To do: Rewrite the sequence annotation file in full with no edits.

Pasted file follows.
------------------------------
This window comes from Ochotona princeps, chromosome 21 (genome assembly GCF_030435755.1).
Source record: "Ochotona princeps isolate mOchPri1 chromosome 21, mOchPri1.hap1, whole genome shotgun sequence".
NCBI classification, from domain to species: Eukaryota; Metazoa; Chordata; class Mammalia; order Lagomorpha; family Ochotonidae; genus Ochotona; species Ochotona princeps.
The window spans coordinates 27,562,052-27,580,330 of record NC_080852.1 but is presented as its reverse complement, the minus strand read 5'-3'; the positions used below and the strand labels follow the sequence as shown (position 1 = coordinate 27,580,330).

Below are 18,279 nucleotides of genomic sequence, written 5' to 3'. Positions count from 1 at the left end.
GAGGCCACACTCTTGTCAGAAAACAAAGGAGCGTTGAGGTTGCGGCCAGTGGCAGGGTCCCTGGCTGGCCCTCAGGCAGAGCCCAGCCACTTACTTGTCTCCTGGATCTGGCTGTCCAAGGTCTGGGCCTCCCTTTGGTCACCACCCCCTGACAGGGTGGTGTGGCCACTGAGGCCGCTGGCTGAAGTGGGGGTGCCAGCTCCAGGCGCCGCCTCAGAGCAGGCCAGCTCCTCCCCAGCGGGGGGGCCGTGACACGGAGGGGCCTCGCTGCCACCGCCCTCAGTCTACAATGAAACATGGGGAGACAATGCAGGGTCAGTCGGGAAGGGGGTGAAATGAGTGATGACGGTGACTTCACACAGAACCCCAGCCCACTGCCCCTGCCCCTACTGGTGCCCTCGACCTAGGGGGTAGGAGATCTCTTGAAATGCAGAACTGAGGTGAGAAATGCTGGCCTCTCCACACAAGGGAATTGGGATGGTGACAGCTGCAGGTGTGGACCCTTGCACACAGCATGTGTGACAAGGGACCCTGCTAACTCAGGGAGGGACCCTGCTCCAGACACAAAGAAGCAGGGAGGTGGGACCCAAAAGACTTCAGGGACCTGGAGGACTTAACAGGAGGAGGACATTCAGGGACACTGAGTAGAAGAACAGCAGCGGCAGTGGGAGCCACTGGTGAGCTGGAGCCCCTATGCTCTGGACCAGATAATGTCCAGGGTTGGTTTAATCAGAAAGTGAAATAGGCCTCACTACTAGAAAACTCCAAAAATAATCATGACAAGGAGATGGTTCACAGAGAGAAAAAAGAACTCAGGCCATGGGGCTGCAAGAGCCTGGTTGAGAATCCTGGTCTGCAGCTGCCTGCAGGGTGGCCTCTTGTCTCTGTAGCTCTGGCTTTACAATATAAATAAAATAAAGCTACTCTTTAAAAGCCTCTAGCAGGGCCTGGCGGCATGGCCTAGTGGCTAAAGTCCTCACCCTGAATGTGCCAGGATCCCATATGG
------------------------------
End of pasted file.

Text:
This window comes from Ochotona princeps, chromosome 21 (genome assembly GCF_030435755.1).
Source record: "Ochotona princeps isolate mOchPri1 chromosome 21, mOchPri1.hap1, whole genome shotgun sequence".
NCBI classification, from domain to species: Eukaryota; Metazoa; Chordata; class Mammalia; order Lagomorpha; family Ochotonidae; genus Ochotona; species Ochotona princeps.
The window spans coordinates 27,562,052-27,580,330 of record NC_080852.1 but is presented as its reverse complement, the minus strand read 5'-3'; the positions used below and the strand labels follow the sequence as shown (position 1 = coordinate 27,580,330).

Below are 18,279 nucleotides of genomic sequence, written 5' to 3'. Positions count from 1 at the left end.
GAGGCCACACTCTTGTCAGAAAACAAAGGAGCGTTGAGGTTGCGGCCAGTGGCAGGGTCCCTGGCTGGCCCTCAGGCAGAGCCCAGCCACTTACTTGTCTCCTGGATCTGGCTGTCCAAGGTCTGGGCCTCCCTTTGGTCACCACCCCCTGACAGGGTGGTGTGGCCACTGAGGCCGCTGGCTGAAGTGGGGGTGCCAGCTCCAGGCGCCGCCTCAGAGCAGGCCAGCTCCTCCCCAGCGGGGGGGCCGTGACACGGAGGGGCCTCGCTGCCACCGCCCTCAGTCTACAATGAAACATGGGGAGACAATGCAGGGTCAGTCGGGAAGGGGGTGAAATGAGTGATGACGGTGACTTCACACAGAACCCCAGCCCACTGCCCCTGCCCCTACTGGTGCCCTCGACCTAGGGGGTAGGAGATCTCTTGAAATGCAGAACTGAGGTGAGAAATGCTGGCCTCTCCACACAAGGGAATTGGGATGGTGACAGCTGCAGGTGTGGACCCTTGCACACAGCATGTGTGACAAGGGACCCTGCTAACTCAGGGAGGGACCCTGCTCCAGACACAAAGAAGCAGGGAGGTGGGACCCAAAAGACTTCAGGGACCTGGAGGACTTAACAGGAGGAGGACATTCAGGGACACTGAGTAGAAGAACAGCAGCGGCAGTGGGAGCCACTGGTGAGCTGGAGCCCCTATGCTCTGGACCAGATAATGTCCAGGGTTGGTTTAATCAGAAAGTGAAATAGGCCTCACTACTAGAAAACTCCAAAAATAATCATGACAAGGAGATGGTTCACAGAGAGAAAAAAGAACTCAGGCCATGGGGCTGCAAGAGCCTGGTTGAGAATCCTGGTCTGCAGCTGCCTGCAGGGTGGCCTCTTGTCTCTGTAGCTCTGGCTTTACAATATAAATAAAATAAAGCTACTCTTTAAAAGCCTCTAGCAGGGCCTGGCGGCATGGCCTAGTGGCTAAAGTCCTCACCCTGAATGTGCCAGGATCCCATATGG